BOSTON – There were more than 100,000 reported deaths from opioid overdoses in 2021, according to the Centers for Disease Control and Prevention. Methadone treatment remains one of the most reliable means of treating opioid use disorder, with success rates reportedly ranging from 60 to 90 percent for patients who stick with the long-term regimen. Adherence, though, remains a challenge.
In a novel randomized clinical trial published in JAMA Network Open, senior author Ted J. Kaptchuk at Beth Israel Deaconess Medical Center (BIDMC), lead author Annabelle Belcher, PhD, of the University of Maryland School of Medicine, and colleagues tested whether using open-label placebo could increase the efficacy of methadone treatment for people undergoing care for opioid use disorder. The researchers found that participants who knowingly received placebo pills in addition to standard-of-care methadone treatment were significantly more likely to remain in treatment than participants who received methadone treatment alone. Participants who received placebo pills also reported better sleep quality.
"The clinical implications of our intervention have great potential impact, as retention in treatment is a serious challenge for the field of addiction medicine,” said Belcher. “We’ve demonstrated it’s feasible to administer a placebo in addition to standard-of-care methadone in a community-based opioid treatment setting without adding a significant burden to clinic procedures, and the low-cost, low-risk nature of this intervention could provide an appealing strategy to target early methadone treatment adherence.”
It has long been assumed that deception or concealment is necessary for placebo effects – i.e. “tricking” a patient to believe an inert pill contains active medication. But, a growing body of evidence in randomized controlled trials with irritable bowel syndrome, chronic low back pain, cancer-related fatigue, migraine and other conditions has demonstrated no such deception is necessary for placebo treatment to alleviate symptoms. Additionally, conditioning study participants to placebos by having them pair the placebo with an active medication – thereby potentially associating the placebo with a relief in symptoms that may be caused by the active drug – has also been shown to treat symptoms of insomnia, ADHD, post-surgical pain, and more.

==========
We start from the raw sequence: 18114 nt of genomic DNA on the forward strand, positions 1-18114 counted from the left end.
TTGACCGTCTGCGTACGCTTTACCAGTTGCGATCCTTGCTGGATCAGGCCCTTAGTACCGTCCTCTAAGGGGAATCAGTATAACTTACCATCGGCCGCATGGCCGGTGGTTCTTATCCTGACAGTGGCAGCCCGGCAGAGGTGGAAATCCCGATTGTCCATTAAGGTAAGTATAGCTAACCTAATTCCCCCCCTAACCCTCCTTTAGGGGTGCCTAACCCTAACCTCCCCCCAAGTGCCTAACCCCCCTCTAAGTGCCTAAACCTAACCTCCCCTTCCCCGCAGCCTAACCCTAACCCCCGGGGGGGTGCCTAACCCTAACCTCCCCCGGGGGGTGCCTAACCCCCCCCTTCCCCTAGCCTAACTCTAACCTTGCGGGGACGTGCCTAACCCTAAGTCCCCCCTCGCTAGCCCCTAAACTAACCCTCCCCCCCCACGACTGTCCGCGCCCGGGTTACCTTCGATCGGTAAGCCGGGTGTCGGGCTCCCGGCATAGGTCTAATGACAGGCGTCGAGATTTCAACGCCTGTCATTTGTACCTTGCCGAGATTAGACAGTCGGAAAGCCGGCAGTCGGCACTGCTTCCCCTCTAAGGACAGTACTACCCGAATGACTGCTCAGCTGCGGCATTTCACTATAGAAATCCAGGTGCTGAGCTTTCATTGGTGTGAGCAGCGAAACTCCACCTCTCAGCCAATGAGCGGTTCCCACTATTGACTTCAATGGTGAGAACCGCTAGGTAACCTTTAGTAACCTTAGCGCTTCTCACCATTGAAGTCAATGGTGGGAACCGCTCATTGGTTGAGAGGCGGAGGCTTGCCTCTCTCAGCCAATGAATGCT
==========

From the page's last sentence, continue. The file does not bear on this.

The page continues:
For this two-arm, open-label, single-blind randomized controlled trial, 131 newly enrolled adult patients seeking treatment for moderate-to-severe opioid use disorder (OUD) at an academically affiliated community opioid treatment program were recruited. All participants were informed of the possible benefits of open-label placebo and conditioning. The research team also described the neurobiological and psychological mechanisms of placebo effects and conditioning in lay terms and in a routine, supportive setting. Then, participants were randomized either to receive treatment-as-usual or treatment-as-usual plus conditioned open-label placebo (microcrystalline cellulose pills).
While the participants were aware that they were taking a placebo pill, the clinical addiction care team was unaware as to which participants were in the treatment-as-usual or treatment-plus-placebo groups and the trial altogether to avoid any unconscious differential treatment. All participants were seen at weeks two, four, eight, and 12 after the initial enrollment and underwent the same outcome assessments. Those in the placebo group were not provided with any additional information about placebos or the rationale of the study beyond what was provided at the baseline meeting.